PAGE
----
had historically low rates since, especially recently -- in part through Fed Reserve interventions (increasing the money supply and lowering fed rates). As a result, I think there is a lot more confidence in the Fed politically today unlike the 70s when Johnson and Nixon both pressured the Fed to not intervene with rate hikes out of fear it would slow the economy too much so the fed didn't.
The political environment today is allowing the Fed to be more aggressive earlier. Partly because the Fed rate was so low already, but we still have a lot of room to move on Fed rates before we get anywhere near the borrowing rates that prevailed in the later 70s early 80s.
So definitely inflation in my opinion, but it could be very different this time and actually could be a lot better than the early 80s experience.
Sometimes it's best to put the lipstick down once the pig is out of the pen.
Inflation has eaten all the wage increases. In fact, workers are making less now than they were last year comparatively.
It's called the "real wage" which measures wage vs prices.
Note the chart:
See that down direction?
Im glad for a realistic view. Look, itd be great if the economy were great. Its not. We have a long rough road ahead. Pretending or rewriting definitions are not going to change reality.
People are hurting - our working class base is hurting - and people want to play word games to pretend it's not happening?
We're standing out there telling people they're not experiencing what they're experiencing.
What kind of electoral strategy is this? I get having a low opinion of the average voter, but they are not that monumentally stupid. They know how much is in their checking account at the end of the week.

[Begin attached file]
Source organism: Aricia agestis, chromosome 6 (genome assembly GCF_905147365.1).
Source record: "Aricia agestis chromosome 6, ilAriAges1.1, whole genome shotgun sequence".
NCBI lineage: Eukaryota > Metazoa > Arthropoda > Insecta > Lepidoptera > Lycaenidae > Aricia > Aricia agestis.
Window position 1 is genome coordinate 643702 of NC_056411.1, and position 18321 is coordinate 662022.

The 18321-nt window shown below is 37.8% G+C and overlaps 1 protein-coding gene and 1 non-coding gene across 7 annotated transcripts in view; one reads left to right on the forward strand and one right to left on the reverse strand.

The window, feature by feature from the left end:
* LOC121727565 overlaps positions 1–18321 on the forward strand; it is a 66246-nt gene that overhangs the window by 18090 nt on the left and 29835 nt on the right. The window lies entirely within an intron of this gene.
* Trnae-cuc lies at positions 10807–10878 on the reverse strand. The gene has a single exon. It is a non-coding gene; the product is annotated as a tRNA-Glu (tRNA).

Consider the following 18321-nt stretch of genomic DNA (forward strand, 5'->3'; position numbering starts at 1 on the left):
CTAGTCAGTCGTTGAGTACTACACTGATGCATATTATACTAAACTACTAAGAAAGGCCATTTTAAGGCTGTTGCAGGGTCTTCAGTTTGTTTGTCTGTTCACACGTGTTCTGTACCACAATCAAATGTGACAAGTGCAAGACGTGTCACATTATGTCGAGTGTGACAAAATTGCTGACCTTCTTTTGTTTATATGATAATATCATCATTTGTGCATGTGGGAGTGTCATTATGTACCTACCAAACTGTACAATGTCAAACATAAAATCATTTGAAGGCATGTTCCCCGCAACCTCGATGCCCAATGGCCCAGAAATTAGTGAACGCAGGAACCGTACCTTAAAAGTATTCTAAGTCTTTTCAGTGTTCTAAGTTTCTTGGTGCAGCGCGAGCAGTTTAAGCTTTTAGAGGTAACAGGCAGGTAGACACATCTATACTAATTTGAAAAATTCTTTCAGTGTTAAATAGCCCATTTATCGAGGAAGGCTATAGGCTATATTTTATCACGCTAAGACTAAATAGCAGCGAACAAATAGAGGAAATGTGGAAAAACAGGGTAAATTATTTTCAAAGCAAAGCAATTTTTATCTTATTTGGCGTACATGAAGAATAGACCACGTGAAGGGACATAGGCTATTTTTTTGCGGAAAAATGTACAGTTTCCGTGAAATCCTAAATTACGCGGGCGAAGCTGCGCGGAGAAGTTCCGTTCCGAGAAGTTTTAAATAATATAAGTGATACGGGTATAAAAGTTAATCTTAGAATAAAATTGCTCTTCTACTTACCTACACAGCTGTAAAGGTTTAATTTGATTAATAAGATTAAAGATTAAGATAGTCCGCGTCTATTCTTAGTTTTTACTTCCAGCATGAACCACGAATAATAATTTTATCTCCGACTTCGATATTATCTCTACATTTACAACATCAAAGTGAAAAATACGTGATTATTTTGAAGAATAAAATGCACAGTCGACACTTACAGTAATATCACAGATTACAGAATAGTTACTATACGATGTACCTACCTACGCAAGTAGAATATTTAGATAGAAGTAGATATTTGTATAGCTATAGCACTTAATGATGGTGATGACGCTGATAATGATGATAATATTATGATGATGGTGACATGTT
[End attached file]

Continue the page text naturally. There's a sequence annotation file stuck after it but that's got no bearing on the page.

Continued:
I'm not a political figure. I will never run for office, I will never work in politics in any capacity. So I don't have to use Happy Talk to pretend a turd is a toblerone.
Places are still hiring. I see people out spending money. Yes, things are more expensive but I don't see it slowing people down. I work for a big bank that is struggling to fill open positions.
We used to hate those types, when facts are presented and they are what they are, no matter how much we wish they were not.
Weird how that's starting to flip around.
The Democratic Party line should be :
Its a recession on our watch. We own it. But vote us back in and well fix it.
That reflects both the reality people are experiencing and announces a solution.
Higher interest rates won't solve supply chain issues and they're not intended to. Interest rates are being raised because they were stimulating an economy that was already experiencing high inflation. The Fed is raising rates to neutral to ensure low rates don't contribute to higher, sustained inflation.
On the right, people are talking about the 2 quarter recession rule of thumb as if we're in the Second Great Depression. Nobody needs to tell anybody on DU that you shouldn't listen to these guys.
However, on the left, people are talking about raising interest rates as if it will cause a Second Great Depression. It won't. I'm here telling you not to listen to those pundits.
Unemployment has declined since the start of the year and so-called "recession". This would be the first recession in history where unemployment declined. Interest rates are at 2.5%. If you're old then you know that that is still lower than interest rates have been for probably 90% of your life. The economy can handle 2.5% interest rates without falling off a cliff. If we do enter a recession it won't be because of interest rates, it will be because of high inflation and supply chain shortages.
Here's that graph of unemployment and recessions, btw:
Jan '22 4.0
Jun '22 3.6
my first house in 1992, I was ecstatic that I got a 7.75 interest rate. That was almost unheard of. Interest rates have been too low for too long.